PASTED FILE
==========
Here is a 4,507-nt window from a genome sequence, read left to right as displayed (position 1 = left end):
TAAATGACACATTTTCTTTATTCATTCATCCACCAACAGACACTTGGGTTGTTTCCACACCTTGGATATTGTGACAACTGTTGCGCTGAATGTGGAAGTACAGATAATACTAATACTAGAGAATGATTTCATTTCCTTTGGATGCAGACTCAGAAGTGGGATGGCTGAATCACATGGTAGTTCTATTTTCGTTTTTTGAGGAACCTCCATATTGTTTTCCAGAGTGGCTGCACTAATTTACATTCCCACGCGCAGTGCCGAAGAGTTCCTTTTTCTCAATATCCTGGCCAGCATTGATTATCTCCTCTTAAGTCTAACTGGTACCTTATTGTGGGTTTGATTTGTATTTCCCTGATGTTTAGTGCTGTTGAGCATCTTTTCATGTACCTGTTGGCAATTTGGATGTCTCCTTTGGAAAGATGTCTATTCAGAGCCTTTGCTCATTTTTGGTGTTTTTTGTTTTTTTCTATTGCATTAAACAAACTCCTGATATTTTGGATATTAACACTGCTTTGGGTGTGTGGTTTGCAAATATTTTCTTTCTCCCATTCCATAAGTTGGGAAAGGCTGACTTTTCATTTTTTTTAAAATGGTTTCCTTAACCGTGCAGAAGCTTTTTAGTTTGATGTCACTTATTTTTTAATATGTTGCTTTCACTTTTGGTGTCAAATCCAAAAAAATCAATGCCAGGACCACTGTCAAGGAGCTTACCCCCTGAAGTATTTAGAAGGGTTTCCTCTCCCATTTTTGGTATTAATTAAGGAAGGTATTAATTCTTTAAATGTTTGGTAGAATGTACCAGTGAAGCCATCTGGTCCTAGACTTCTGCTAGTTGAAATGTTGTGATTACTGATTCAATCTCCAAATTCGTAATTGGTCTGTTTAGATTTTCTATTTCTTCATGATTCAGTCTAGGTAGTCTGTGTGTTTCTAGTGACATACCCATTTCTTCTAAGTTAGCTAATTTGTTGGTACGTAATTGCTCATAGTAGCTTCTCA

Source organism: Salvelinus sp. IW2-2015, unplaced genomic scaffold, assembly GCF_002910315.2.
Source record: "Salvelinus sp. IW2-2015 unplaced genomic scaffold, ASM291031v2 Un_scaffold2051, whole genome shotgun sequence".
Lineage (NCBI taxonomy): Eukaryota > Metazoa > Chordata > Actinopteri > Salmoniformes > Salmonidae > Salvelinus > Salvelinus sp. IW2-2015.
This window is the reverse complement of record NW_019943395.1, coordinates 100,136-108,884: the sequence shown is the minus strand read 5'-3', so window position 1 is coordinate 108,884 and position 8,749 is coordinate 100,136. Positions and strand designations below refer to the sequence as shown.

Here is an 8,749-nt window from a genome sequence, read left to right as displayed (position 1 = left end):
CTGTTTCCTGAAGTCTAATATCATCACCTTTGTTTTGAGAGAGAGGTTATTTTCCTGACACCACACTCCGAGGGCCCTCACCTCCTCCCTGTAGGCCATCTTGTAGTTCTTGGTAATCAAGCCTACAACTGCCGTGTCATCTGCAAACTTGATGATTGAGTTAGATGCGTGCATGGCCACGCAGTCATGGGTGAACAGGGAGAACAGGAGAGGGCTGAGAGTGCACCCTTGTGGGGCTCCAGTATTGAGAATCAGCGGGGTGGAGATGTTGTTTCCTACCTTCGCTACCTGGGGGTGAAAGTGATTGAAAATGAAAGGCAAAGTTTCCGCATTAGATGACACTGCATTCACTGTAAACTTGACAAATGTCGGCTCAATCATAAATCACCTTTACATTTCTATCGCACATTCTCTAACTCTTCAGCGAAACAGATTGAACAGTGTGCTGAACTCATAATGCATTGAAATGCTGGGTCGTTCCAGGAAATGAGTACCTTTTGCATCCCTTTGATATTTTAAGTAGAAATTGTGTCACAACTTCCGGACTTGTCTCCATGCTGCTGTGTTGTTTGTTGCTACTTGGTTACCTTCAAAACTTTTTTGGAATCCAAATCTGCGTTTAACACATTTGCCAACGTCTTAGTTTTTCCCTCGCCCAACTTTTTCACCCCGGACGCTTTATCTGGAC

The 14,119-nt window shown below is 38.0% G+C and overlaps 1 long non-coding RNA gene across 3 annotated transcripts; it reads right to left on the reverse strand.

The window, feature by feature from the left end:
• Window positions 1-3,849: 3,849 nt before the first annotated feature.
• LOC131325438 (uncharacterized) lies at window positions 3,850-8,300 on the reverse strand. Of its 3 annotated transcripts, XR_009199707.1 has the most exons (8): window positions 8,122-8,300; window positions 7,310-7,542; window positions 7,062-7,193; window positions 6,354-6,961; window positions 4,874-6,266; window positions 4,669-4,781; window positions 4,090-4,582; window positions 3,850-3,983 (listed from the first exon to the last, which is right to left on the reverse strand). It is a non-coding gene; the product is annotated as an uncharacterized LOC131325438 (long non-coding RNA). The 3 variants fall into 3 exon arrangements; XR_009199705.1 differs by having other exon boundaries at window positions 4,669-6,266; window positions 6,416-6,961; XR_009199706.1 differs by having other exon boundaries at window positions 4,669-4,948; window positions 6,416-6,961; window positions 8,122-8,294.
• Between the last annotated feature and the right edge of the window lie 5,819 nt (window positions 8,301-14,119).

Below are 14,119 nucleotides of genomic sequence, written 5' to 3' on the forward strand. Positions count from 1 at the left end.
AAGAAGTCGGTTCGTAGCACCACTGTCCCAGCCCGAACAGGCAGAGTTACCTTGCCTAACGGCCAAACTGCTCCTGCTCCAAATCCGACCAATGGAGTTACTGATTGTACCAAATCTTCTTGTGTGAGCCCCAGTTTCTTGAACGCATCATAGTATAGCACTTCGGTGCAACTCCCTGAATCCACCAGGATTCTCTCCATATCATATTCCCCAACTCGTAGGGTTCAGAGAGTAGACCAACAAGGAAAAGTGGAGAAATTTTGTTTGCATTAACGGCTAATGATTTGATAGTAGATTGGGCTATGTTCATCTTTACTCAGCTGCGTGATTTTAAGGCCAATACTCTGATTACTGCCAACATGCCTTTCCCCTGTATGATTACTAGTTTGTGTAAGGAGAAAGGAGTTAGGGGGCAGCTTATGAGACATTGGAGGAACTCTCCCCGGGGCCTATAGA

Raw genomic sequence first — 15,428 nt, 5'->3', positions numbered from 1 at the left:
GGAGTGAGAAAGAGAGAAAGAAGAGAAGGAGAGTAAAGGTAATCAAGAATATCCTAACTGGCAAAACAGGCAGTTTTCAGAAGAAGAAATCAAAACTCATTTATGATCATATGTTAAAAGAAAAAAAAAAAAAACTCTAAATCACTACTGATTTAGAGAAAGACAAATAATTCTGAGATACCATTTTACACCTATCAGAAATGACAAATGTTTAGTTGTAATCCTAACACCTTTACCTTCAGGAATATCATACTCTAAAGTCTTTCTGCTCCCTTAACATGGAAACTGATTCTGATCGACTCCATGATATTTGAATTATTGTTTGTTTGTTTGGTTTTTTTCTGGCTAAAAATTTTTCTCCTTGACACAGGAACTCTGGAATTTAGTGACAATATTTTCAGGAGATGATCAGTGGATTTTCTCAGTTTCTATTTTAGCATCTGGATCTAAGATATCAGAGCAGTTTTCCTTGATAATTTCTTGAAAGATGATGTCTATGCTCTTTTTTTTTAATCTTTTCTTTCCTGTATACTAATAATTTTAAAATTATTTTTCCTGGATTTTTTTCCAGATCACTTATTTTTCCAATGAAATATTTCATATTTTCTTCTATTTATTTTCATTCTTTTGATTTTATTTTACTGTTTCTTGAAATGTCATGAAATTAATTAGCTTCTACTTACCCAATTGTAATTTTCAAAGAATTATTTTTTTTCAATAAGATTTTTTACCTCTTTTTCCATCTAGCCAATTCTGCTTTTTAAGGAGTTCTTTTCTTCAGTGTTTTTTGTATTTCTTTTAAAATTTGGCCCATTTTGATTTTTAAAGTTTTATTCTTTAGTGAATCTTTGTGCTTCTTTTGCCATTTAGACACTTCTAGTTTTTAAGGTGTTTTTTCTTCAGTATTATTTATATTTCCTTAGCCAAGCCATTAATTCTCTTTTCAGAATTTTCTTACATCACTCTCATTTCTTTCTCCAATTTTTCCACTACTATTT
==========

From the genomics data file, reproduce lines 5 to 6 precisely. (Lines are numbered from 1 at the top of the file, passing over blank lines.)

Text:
Lineage (NCBI taxonomy): Eukaryota > Metazoa > Chordata > Actinopteri > Salmoniformes > Salmonidae > Salvelinus > Salvelinus sp. IW2-2015.
This window is the reverse complement of record NW_019943395.1, coordinates 100,136-108,884: the sequence shown is the minus strand read 5'-3', so window position 1 is coordinate 108,884 and position 8,749 is coordinate 100,136. Positions and strand designations below refer to the sequence as shown.